Dr Megraud and colleagues from Bordeaux, France undertook a study in order to compare the current non-invasive tests for Helicobacter pylori infection in children and adolescents.
The research team designed a multicenter, multinational study to investigate the sensitivity, specificity, and positive and negative predictive values of 4 non-invasive tests.
The researchers included the urea breath test (UBT), stool antigen test, and antibody detection in serum and urine in the study and compared these to biopsy-based tests.
In total, out of 503 patients included pre-treatment, 473 participants fulfilled the definition of H pylori status.
Among those a total of 316 had results available for the 4 non-invasive tests (including 133 H pylori-positive patients).
|Urea breath test had the best sensitivity in all age groups|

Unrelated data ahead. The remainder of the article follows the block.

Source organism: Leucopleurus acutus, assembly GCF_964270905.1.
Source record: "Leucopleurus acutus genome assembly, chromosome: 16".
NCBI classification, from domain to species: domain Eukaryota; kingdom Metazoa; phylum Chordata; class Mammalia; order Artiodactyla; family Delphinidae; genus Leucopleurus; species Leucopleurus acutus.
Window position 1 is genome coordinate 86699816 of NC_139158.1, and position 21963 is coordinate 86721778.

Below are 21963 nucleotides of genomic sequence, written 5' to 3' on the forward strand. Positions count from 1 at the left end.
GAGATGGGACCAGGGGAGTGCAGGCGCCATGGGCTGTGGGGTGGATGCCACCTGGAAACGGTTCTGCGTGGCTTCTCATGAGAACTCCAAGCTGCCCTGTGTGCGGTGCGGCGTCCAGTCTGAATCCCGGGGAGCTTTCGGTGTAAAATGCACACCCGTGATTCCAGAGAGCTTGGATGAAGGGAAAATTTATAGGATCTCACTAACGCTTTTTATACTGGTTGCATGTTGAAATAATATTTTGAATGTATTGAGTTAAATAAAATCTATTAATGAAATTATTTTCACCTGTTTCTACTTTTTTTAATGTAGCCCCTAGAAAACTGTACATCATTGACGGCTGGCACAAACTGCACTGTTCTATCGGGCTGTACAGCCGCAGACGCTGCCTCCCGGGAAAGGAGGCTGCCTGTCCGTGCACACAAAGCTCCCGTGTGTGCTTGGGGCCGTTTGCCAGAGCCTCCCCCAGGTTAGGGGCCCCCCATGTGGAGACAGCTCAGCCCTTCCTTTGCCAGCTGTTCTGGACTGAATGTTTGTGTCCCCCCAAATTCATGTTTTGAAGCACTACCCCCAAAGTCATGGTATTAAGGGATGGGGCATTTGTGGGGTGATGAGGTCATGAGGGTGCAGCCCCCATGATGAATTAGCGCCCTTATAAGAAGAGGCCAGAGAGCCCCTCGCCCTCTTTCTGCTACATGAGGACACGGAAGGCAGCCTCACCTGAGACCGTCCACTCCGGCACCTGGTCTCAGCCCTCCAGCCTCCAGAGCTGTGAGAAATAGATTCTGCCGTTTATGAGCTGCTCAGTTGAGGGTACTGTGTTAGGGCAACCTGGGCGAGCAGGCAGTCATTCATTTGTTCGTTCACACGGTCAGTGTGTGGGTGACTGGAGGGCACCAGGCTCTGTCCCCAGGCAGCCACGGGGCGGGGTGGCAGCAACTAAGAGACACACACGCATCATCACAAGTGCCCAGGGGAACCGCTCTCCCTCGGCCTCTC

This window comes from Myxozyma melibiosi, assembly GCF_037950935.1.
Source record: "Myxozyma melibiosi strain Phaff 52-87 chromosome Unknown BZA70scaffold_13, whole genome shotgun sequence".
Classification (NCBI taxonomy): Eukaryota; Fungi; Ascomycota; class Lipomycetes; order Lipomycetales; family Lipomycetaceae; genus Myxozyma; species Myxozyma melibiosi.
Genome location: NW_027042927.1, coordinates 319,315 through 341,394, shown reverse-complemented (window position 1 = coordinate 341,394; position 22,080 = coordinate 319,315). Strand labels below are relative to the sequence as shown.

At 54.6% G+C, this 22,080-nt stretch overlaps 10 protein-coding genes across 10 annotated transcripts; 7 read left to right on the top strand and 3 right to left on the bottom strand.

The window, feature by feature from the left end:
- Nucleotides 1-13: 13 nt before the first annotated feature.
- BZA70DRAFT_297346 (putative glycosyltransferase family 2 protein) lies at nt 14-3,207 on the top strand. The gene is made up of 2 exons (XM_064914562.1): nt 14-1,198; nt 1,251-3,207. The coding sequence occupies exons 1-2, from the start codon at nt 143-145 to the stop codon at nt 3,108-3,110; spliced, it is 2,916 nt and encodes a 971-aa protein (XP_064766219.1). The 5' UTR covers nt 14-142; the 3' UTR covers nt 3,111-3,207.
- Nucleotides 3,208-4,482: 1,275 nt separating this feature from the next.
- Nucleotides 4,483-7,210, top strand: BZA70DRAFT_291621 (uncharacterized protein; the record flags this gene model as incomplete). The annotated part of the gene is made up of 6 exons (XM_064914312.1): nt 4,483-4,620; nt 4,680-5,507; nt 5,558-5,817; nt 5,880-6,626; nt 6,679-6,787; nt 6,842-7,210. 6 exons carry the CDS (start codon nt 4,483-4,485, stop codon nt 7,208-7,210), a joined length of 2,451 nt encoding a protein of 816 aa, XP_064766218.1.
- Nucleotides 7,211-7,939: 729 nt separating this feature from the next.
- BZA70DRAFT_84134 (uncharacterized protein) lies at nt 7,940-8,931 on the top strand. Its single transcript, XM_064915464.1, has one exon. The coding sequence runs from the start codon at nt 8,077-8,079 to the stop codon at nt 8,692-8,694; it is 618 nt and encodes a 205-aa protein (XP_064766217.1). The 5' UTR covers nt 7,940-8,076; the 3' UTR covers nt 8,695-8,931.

|Journal of Pediatrics|
The specificity was excellent for all tests.
The researchers found that urea breath test had the best sensitivity in all age groups.
This was found to be followed by serology, stool test, and antibody detection in urine.
The research team noted a trend for better sensitivity with an increase in age, except for the stool test.
The researchers looked at the receiver operating characteristics (ROC) curves and were able to show that sensitivity of serology, stool test, and urinelisa could be improved by changing the cutoff value.
Dr Megraud concluded, "An inadequate storage of the specimens may explain the poor results of the stool test."
"The UBT appears to be an excellent test for diagnosis of H pylori infection for children and adolescents."